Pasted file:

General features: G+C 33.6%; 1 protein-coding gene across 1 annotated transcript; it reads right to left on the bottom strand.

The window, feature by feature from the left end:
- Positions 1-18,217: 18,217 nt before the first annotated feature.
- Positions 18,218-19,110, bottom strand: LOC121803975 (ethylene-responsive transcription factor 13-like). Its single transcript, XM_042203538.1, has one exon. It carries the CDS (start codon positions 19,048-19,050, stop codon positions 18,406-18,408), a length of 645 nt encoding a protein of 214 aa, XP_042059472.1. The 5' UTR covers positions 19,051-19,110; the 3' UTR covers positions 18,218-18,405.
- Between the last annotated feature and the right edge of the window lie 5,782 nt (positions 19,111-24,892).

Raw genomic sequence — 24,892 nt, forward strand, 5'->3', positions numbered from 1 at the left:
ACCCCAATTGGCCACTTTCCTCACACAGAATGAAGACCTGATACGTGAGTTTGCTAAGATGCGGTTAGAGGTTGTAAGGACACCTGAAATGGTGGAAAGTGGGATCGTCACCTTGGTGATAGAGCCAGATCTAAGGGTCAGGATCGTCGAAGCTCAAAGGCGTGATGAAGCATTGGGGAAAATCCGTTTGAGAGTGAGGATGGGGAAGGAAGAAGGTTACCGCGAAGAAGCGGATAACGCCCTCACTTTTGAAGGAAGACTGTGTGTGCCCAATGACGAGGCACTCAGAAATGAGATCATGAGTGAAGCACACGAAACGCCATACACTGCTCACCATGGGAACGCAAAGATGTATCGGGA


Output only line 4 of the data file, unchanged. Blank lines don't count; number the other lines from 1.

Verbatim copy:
- Positions 18,218-19,110, bottom strand: LOC121803975 (ethylene-responsive transcription factor 13-like). Its single transcript, XM_042203538.1, has one exon. It carries the CDS (start codon positions 19,048-19,050, stop codon positions 18,406-18,408), a length of 645 nt encoding a protein of 214 aa, XP_042059472.1. The 5' UTR covers positions 19,051-19,110; the 3' UTR covers positions 18,218-18,405.